Most of us are ignorant about the fundamental principles of the civilization that supports us, happily utilizing the latest - or even the most basic - technology without having the slightest idea of why it works or how it came to be. If you had to go back to absolute basics, like some sort of postcataclysmic Robinson Crusoe, would you know how to re-create an internal combustion engine, put together a microscope, get metals out of rock, accurately tell time, weave fibers into clothing, or even how to produce food for yourself?
Regarded as one of the brightest young scientists of his generation, Lewis Dartnell proposes that the key to preserving civilization in an apocalyptic scenario is to provide a quickstart guide, adapted to cataclysmic circumstances. The Knowledge describes many of the modern technologies we employ, but first it explains the fundamentals upon which they are built. Every piece of technology rests on an enormous support network of other technologies, all interlinked and mutually dependent. You can't hope to build a radio, for example, without understanding how to acquire the raw materials it requires, as well as generate the electricity needed to run it.
But Dartnell doesn't just provide specific information for starting over; he also reveals the greatest invention of them all - the phenomenal knowledge-generating machine that is the scientific method itself. This would allow survivors to learn technological advances not explicitly explored in The Knowledge as well as things we have yet to discover. The Knowledge is a brilliantly original guide to the fundamentals of science and how it built our modern world as well as a thought experiment about the very idea of scientific knowledge itself.
©2014 Lewis Dartnell (P)2014 Tantor
I love tech and engineering. This book taught me how things work from the ground up (literally). The basic knowledge in here should be required reading for any serious student of the universe.
The narrator was ok but occasionally got on my nerves. I've yet to hear a great non fiction narration - maybe it's not possible. The book is clearly explained but still a bit dense for audio. I plan on listening several times as well as purchasing for my bookshelf.
Although this book started out slow, I was more impressed with the book the further I got into it. It discusses the basic chemistry behind technologies such as glass, steel, acids, heating, foods, clothing, photography, metal working, medicine, etc., etc. It is a "what if" scenario of what would happen if there were a nuclear holocaust and the survivors needed to concoct basic technologies. The author draws upon the works of others to build a book which truly challenges the scientific knowledge of readers.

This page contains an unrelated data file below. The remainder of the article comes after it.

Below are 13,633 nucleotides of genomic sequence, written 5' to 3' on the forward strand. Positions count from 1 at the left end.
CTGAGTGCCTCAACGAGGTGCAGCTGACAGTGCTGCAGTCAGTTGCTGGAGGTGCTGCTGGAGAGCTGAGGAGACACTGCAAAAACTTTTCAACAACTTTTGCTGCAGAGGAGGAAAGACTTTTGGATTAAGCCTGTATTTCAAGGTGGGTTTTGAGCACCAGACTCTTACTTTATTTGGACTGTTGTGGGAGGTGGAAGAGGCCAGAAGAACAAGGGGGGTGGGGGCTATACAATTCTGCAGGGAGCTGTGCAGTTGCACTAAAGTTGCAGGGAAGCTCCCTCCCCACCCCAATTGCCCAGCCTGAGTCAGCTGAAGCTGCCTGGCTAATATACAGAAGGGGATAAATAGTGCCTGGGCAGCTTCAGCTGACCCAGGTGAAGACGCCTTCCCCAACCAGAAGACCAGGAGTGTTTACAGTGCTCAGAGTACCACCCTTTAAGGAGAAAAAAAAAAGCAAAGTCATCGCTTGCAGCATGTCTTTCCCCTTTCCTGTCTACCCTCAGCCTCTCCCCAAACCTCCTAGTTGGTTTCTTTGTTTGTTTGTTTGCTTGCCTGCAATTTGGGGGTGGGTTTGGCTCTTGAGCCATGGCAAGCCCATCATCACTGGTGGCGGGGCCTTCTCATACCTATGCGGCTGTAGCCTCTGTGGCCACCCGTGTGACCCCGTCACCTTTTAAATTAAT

It was dry at times, but I am sure it will come come in handy after the upcoming zombie apocalypse.
Gen-Xer, software engineer, and lifelong avid reader. Soft spots for sci-fi, fantasy, and history, but I'll read anything good.
Prepping and survivalism are pursuits I have mixed feelings about. Yes, it makes sense to be prepared if some natural disaster or civil emergency happens, but if some major catastrophe causes civilization to go completely off the rails, I think we're all pretty screwed. I suspect that people who prep for *that* scenario are really acting out a wish fulfillment fantasy that lets them mentally opt out of participation in a world where they don't like their neighbors, the government, modern culture, the youth today, etc. Picture yourself safely in your fortified compound, while that guy that cut you off in traffic is crow food and that progressive-minded college girl that made fun of you on the internet is now begging for your protection from the roaming, post-apocalypse gangs. Who's laughing now, jerkfaces?
Anyway, this book offers a certain grim appreciation of how difficult it would to rebuild all our modern conveniences in a no-longer-industrial world. Dartnell presupposes that a large percentage of the current population would have to be gone for the survivors to have enough manufactured supplies to scavenge while they retooled for agrarian living. Otherwise, we'd get a "Road Warrior" scenario (too many people fighting for too little) or an "I am Legend" one (very few survivors, too scattered to form an effective society), and Dartnell considers these hopeless cases.